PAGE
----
Achtung Baby’s Monday News & Notes

Twenty years ago this week, U2 released their seminal album Achtung Baby.  After the failure of the film and accompanying double album Rattle and Hum, U2 ventured to post-Wall Berlin to record and ended up reinventing themselves.  The album sold more than 18 million copies and led to the massive Zoo TV tour setting the stage for the multimedia spectacles favored by pop acts today. Its hard to believe now but in the 90s, U2 was the Apple of the music world- enormously popular but also on the cutting edge. Achtung Baby led to more experimental projects like Zooropa and Passengers: Original Soundtracks 1. The band has since settled into a comfortable Microsoft-like existence selling millions of decent, but predictable albums in the 2000s. But today we salute U2 for creating one of the all-time great LPs in rock history.

Once again, Germany is center stage for a reinvention of sorts- that of the European Union. As Greece and Italy teeter on the brink of default, volatility has been the norm for the stock market. Where can values be found? Check out these links for ideas.

Of potential concern for the U.S. is the level of debt maturing over the course of the next five years…
Compared to many other countries, the percentage of short term debt maturing in less than five years is largest for the U.S.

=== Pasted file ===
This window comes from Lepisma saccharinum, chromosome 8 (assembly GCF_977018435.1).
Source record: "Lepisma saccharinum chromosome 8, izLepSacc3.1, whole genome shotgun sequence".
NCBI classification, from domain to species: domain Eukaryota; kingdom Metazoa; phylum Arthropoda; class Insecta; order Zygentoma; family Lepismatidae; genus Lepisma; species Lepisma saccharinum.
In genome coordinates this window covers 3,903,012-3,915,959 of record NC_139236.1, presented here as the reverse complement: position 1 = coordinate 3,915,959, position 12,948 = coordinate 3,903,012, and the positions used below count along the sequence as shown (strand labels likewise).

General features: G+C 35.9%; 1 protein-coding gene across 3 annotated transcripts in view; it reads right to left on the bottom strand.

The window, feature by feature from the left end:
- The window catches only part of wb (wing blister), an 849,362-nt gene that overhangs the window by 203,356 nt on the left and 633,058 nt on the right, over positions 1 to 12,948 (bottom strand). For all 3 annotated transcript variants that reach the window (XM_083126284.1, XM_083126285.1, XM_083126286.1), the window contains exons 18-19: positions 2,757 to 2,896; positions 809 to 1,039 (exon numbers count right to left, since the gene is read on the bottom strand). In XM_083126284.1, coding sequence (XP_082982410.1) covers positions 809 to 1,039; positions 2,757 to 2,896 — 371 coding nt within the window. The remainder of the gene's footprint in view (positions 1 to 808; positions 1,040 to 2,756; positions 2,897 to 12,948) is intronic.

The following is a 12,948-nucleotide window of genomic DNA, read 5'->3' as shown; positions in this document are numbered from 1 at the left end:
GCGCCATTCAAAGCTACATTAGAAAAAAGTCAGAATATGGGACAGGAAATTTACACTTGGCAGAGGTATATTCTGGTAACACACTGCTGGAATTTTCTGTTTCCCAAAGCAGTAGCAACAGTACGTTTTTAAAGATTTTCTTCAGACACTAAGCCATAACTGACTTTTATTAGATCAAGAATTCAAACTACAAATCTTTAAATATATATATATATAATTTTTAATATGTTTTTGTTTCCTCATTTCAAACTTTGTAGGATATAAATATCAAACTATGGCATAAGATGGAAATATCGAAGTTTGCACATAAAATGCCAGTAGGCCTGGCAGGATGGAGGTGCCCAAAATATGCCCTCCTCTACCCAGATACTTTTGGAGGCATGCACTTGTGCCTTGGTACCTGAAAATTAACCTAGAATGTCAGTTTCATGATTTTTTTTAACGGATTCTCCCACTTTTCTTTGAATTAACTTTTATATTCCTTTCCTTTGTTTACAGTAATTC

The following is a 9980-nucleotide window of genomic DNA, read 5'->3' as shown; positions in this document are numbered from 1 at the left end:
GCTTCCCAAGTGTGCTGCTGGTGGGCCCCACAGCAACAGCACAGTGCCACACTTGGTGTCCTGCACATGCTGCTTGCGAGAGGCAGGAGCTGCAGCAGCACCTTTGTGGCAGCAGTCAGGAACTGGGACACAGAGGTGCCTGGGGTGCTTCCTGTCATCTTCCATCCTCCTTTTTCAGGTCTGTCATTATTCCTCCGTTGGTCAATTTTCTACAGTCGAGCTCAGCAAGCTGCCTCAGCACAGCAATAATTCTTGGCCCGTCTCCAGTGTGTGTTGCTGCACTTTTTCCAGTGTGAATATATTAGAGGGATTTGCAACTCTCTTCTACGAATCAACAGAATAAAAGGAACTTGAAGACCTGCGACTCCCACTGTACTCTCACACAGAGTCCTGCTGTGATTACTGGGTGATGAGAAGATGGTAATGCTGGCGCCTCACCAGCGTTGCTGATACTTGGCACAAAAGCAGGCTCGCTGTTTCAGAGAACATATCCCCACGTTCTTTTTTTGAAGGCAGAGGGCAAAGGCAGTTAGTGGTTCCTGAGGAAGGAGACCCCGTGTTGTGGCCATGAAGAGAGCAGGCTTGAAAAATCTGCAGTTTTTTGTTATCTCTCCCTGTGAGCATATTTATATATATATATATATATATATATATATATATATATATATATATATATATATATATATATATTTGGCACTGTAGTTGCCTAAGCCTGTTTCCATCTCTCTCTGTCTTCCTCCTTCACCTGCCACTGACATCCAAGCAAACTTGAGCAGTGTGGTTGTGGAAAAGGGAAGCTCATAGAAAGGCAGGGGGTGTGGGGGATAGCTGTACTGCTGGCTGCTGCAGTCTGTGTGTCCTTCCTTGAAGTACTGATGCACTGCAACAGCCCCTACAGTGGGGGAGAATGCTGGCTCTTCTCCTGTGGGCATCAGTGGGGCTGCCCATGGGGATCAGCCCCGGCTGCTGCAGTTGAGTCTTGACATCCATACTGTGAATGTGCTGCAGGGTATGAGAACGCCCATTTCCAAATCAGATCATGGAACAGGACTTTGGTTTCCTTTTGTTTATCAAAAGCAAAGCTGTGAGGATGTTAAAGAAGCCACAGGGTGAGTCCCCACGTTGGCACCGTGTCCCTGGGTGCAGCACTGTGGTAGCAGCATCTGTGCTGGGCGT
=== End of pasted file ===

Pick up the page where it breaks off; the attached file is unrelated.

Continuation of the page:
After scaring us with the debt crisis post, Horan Capital gives us some ideas on places to look for some protection.  Thanks guys!

… or a well-capitalized value play. Some very good value investors are sniffing around materials stocks.  If you’re starting research into that arena, Andrew’s detailed report on Eagle Materials is a great place to start.

A reader of my blog asked me what I think about shipping companies.  Like housing related businesses, they will come back. Where I struggle when I look at these is figuring out when we get back to normal. Richard Beddard’s article (the 2nd link) has some nice historical info on timing the cycle.

there’s a decent chance that at some point in the future the financial system as a whole is going to get its act together and put together something which actually works and which people are happy to adopt. At which point, the online ad industry will face a major threat.

I’ve been looking at publishers and advertising agencies recently and found both of these articles very interesting. What once were some of the widest moat industries around now face potential threats everywhere.  How much will their stock prices need to fall to make up for the deteriorating competitive advantages?

Growing up as a gadget nerd in the 1990s, there was no brand as exciting as Sony. Yes, Apple made great computers, and that’s what we used. But almost everything else, I wanted from Sony.

Speaking of deteriorating moats… The picture of the Discman brings back memories though.  In fact, I think I first listened to Achtung Baby on that exact same piece of hardware.

Finally our elected officials can be good for something. Forget sifting through 13Fs for ideas, we should just follow the top Congressional picks.

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